Why This Anti-Abortion Myth Has Been Allowed To Spread

A grave oversight is underway in California's medical community, one that allows for dangerous misinformation to be spread by otherwise competent nurses and doctors. As part of their required, postgraduate education, nurses have the option to attend workshops in abortion reversal, provided by known anti-abortion organization Heartbeat International. Nicole Knight Shine's investigation of this course and its underlying political agenda for RH Reality Check, exposes its scientific foundation to be nonexistent, and its long-term impact ultimately damaging for health care providers and their patients.

Using the findings from just one paper, published in 2012, the workshop trains nurses in reversing early-term, pill-induced abortions. This procedure accounts for a fourth of all abortions that take place prior to nine weeks into a woman's pregnancy, and consists of two pills, mifepristone and misoprostol, one administered after another. Mifepristone first blocks the hormone progesterone, which causes the embryo to detach, and misoprostol makes the uterus contract and expel the embryo, thus terminating the pregnancy.

According to this paper, the abortion can be reversed if the woman is injected with progesterone before taking the misoprostol. Four out of the six women involved in the study saw a reversal in the procedure with this method — findings that experts describe as "insufficient."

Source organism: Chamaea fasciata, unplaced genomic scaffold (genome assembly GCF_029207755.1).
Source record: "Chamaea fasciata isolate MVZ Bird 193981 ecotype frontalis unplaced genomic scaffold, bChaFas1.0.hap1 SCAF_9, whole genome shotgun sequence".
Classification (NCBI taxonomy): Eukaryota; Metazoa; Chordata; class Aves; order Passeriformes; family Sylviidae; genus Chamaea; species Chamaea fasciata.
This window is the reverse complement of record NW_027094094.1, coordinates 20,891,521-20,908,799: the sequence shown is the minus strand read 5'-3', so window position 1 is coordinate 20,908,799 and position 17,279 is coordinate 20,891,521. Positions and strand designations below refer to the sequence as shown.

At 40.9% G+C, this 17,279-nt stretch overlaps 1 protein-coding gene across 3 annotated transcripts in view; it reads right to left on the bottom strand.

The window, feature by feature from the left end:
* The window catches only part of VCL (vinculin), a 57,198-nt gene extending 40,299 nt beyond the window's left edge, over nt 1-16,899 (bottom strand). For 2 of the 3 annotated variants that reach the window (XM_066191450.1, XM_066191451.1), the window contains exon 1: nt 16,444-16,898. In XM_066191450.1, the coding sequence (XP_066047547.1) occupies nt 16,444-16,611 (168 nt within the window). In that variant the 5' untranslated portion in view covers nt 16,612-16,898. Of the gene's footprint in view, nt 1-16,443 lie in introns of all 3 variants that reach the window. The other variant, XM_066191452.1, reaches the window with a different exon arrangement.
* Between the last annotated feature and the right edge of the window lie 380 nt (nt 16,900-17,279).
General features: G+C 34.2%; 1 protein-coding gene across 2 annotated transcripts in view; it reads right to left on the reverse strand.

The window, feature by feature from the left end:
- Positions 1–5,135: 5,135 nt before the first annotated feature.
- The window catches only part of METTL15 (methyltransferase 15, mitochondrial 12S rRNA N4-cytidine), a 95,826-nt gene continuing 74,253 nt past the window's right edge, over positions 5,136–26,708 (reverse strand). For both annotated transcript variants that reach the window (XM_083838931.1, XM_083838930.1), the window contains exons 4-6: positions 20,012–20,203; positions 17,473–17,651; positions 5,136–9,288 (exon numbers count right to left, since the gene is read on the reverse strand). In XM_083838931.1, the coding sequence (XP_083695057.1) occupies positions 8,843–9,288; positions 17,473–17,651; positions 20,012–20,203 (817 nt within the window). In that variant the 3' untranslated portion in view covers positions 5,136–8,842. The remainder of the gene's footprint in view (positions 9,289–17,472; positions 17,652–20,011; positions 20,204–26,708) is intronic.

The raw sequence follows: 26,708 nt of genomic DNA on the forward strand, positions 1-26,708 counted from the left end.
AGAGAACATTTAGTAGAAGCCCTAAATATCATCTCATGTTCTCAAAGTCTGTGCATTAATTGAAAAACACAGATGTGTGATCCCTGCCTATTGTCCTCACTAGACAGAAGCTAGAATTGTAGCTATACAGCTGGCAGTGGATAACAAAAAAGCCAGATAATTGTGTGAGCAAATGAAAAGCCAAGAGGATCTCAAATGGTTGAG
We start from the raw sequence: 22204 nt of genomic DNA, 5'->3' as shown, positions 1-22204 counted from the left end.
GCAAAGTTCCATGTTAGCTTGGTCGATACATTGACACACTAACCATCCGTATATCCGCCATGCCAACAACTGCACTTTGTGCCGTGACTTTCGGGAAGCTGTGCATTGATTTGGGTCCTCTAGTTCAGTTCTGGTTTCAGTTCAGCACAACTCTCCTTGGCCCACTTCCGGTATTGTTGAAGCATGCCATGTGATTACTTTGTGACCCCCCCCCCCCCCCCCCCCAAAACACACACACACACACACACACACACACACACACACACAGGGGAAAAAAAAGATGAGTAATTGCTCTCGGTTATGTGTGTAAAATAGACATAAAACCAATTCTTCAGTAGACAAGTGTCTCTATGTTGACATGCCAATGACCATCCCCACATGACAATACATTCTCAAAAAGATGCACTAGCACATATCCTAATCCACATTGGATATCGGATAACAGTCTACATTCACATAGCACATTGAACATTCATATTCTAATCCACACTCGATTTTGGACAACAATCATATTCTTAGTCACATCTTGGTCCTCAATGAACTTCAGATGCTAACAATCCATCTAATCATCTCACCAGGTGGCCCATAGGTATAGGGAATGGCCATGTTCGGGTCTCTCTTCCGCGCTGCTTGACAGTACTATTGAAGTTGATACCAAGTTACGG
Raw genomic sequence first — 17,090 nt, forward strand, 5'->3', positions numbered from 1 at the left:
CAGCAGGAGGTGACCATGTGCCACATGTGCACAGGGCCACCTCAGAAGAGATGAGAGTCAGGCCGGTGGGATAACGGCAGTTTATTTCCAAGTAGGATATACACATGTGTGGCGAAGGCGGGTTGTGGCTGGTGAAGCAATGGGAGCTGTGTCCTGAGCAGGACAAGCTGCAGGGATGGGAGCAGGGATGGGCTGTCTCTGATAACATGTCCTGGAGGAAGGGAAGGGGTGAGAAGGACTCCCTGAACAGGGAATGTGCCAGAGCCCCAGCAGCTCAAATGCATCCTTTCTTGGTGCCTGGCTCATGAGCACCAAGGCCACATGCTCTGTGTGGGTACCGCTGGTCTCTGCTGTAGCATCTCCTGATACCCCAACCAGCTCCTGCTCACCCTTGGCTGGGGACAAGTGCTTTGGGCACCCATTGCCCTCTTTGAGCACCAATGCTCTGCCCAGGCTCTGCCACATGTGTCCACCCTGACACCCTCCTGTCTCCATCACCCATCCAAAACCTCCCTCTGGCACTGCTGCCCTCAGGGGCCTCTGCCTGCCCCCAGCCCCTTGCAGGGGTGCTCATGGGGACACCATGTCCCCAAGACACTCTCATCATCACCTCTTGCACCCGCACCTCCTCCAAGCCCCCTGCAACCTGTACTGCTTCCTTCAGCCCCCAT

Shine writes that the medical establishment at large, including the American Congress of Obstetricians and Gynecologists (ACOG), disapproves of this process, flat-out rejecting the scientific claims behind it. "There is really no clear evidence that this works," Daniel Grossman, MD, ACOG fellow and director of Advancing New Standards in Reproductive Health, explained to her. If we look only at the opinions of organizations that prioritize medical care over politics, abortion reversal is nothing more than a myth.

So why are nurses still attending this course? In order to maintain their license in California, doctors and nurses are required to earn continuing education credits from a pre-approved catalog of courses. This is not a bad rule on its own, as its core intent is to ensure practicing healthcare professionals stay up to date on medical developments and techniques. Problems only arise when course providers (who have been approved by registered nurses) offer up courses that are not scientifically sound.

Shine spoke with Christina Sprigg, chief of licensing and administrative services with the California state board, who told her they do not evaluate the courses themselves: “We do not approve courses, we only approve the providers." Between 2012 and 2014, 82% of the 764 applications to the state were approved. After that, Shine writes, "approved providers [must] ensure the class material is lawful."

"There isn’t enough bandwidth to do quality control, so there’s incorrect information out there,” explains Pratima Gupta, MD, a reproductive health advocacy fellow with Physicians for Reproductive Health. It's one thing to get medical misinformation during a frenzied Google search for symptoms, but it's a totally different, much more dire issue, when that incorrect information actually comes from a trusted health care provider.

“It’s obviously going to impact women’s health in that a nurse is receiving information that he or she is then disseminating to their patients,” Dr. Gupta added. The myth of abortion reversal must be removed from the mainstream medical conversation, as it will eventually reach their patients, and could be considered as a safe and viable option.
Click through to read the full story on RH Reality Check.

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